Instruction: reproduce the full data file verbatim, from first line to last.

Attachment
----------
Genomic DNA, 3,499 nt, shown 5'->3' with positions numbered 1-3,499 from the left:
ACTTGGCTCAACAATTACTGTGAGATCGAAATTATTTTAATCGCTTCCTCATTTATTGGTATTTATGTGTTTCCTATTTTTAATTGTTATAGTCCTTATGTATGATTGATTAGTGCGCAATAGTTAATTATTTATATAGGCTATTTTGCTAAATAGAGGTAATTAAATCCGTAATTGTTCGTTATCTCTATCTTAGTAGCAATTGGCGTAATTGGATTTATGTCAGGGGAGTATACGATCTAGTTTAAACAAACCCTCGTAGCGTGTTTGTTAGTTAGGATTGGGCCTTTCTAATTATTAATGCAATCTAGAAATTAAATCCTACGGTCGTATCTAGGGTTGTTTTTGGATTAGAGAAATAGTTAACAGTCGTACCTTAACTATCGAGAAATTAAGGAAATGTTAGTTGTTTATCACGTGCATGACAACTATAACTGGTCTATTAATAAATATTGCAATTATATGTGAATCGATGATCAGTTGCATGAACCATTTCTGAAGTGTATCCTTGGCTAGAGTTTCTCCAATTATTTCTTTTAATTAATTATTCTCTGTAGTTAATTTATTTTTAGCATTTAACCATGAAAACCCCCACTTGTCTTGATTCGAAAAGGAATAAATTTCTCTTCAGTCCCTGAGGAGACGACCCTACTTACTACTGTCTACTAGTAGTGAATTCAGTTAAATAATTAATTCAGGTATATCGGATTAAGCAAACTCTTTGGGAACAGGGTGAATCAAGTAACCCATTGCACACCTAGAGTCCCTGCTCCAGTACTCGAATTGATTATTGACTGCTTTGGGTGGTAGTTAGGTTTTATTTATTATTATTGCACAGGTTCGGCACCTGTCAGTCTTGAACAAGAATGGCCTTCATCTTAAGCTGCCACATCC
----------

Genomic DNA, 3,499 nt, shown 5'->3' with positions numbered 1-3,499 from the left:
ACTTGGCTCAACAATTACTGTGAGATCGAAATTATTTTAATCGCTTCCTCATTTATTGGTATTTATGTGTTTCCTATTTTTAATTGTTATAGTCCTTATGTATGATTGATTAGTGCGCAATAGTTAATTATTTATATAGGCTATTTTGCTAAATAGAGGTAATTAAATCCGTAATTGTTCGTTATCTCTATCTTAGTAGCAATTGGCGTAATTGGATTTATGTCAGGGGAGTATACGATCTAGTTTAAACAAACCCTCGTAGCGTGTTTGTTAGTTAGGATTGGGCCTTTCTAATTATTAATGCAATCTAGAAATTAAATCCTACGGTCGTATCTAGGGTTGTTTTTGGATTAGAGAAATAGTTAACAGTCGTACCTTAACTATCGAGAAATTAAGGAAATGTTAGTTGTTTATCACGTGCATGACAACTATAACTGGTCTATTAATAAATATTGCAATTATATGTGAATCGATGATCAGTTGCATGAACCATTTCTGAAGTGTATCCTTGGCTAGAGTTTCTCCAATTATTTCTTTTAATTAATTATTCTCTGTAGTTAATTTATTTTTAGCATTTAACCATGAAAACCCCCACTTGTCTTGATTCGAAAAGGAATAAATTTCTCTTCAGTCCCTGAGGAGACGACCCTACTTACTACTGTCTACTAGTAGTGAATTCAGTTAAATAATTAATTCAGGTATATCGGATTAAGCAAACTCTTTGGGAACAGGGTGAATCAAGTAACCCATTGCACACCTAGAGTCCCTGCTCCAGTACTCGAATTGATTATTGACTGCTTTGGGTGGTAGTTAGGTTTTATTTATTATTATTGCACAGGTTCGGCACCTGTCAGTCTTGAACAAGAATGGCCTTCATCTTAAGCTGCCACATCC